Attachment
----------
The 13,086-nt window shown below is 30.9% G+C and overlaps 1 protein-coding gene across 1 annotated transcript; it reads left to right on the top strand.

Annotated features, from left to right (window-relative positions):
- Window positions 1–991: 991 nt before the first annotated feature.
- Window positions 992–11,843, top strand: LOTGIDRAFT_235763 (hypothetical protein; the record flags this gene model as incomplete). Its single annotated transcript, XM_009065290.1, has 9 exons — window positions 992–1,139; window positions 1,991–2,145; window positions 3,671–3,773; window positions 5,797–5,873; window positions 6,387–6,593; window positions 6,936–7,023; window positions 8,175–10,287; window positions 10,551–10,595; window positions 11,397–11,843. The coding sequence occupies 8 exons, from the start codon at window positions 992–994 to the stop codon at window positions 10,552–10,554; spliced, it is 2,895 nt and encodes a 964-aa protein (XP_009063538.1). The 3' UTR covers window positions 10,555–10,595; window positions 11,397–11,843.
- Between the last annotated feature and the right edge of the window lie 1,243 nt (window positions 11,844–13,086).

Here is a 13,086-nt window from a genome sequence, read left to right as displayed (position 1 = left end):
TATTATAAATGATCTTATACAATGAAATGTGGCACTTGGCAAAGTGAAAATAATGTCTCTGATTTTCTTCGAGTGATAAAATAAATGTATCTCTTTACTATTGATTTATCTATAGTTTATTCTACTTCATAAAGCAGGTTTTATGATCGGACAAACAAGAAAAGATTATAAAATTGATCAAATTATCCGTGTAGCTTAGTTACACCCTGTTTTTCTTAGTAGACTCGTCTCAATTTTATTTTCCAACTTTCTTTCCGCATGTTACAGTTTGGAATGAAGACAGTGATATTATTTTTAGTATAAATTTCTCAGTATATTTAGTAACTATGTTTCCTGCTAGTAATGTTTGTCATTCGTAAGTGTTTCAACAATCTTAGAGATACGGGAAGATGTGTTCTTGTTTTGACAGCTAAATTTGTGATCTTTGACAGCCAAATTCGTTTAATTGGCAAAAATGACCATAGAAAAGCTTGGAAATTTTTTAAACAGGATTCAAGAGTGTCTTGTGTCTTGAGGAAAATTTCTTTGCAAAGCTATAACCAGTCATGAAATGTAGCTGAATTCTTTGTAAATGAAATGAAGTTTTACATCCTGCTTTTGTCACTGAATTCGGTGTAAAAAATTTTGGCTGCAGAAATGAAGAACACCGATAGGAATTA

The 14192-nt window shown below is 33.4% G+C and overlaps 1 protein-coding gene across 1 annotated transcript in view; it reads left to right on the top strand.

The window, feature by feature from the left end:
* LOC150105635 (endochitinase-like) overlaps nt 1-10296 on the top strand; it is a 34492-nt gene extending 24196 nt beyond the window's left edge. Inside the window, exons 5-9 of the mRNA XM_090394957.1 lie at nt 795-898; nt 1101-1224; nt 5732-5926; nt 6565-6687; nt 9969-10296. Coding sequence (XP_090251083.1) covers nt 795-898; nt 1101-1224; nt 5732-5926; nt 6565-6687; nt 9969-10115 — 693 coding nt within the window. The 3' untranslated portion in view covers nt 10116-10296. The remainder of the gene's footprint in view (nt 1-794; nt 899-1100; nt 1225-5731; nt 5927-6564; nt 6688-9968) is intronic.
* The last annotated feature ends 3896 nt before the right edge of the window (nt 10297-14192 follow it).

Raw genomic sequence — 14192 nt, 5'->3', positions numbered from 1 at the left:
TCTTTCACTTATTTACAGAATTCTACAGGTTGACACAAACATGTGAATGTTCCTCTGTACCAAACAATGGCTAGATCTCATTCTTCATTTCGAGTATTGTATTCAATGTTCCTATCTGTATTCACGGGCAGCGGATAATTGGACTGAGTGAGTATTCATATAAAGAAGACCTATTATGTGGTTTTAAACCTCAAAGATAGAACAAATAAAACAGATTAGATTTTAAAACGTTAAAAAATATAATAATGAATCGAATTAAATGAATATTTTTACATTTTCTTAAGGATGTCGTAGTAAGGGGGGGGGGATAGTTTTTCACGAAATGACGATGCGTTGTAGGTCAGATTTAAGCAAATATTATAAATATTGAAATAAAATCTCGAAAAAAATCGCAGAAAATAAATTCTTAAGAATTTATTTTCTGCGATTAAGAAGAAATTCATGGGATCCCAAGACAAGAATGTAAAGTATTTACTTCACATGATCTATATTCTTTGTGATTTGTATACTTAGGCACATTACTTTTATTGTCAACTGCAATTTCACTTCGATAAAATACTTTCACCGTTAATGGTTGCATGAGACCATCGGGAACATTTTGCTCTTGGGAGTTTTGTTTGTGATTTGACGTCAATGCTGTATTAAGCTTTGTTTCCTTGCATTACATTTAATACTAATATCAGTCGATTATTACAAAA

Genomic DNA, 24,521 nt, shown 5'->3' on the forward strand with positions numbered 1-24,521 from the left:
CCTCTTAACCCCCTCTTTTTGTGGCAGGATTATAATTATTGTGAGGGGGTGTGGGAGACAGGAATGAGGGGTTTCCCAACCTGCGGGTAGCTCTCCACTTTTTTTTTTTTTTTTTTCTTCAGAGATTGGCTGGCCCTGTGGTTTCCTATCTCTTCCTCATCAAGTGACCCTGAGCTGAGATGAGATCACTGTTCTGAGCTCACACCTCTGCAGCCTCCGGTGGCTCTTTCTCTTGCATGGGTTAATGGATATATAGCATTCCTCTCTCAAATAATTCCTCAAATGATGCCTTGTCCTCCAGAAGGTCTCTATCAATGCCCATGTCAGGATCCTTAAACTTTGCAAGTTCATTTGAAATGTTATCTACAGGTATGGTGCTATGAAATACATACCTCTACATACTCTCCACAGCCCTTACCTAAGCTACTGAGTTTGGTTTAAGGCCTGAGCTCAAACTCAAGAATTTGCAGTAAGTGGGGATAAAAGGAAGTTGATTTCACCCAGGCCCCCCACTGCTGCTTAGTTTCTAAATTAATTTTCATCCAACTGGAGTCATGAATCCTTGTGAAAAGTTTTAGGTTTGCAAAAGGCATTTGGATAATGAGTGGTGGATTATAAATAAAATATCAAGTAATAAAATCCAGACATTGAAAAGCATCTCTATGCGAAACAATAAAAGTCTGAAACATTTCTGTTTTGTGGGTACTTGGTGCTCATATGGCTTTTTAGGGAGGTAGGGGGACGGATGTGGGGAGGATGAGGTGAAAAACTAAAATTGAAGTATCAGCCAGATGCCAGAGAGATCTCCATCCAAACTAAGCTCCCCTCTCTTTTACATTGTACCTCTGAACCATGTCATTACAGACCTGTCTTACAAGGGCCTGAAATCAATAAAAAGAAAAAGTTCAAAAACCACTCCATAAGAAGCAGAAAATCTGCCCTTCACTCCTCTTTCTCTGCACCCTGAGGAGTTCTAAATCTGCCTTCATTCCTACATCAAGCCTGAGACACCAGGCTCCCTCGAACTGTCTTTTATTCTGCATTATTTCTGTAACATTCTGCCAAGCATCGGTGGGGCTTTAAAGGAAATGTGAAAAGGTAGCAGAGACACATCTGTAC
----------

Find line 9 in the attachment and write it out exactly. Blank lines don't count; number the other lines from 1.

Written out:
The window, feature by feature from the left end: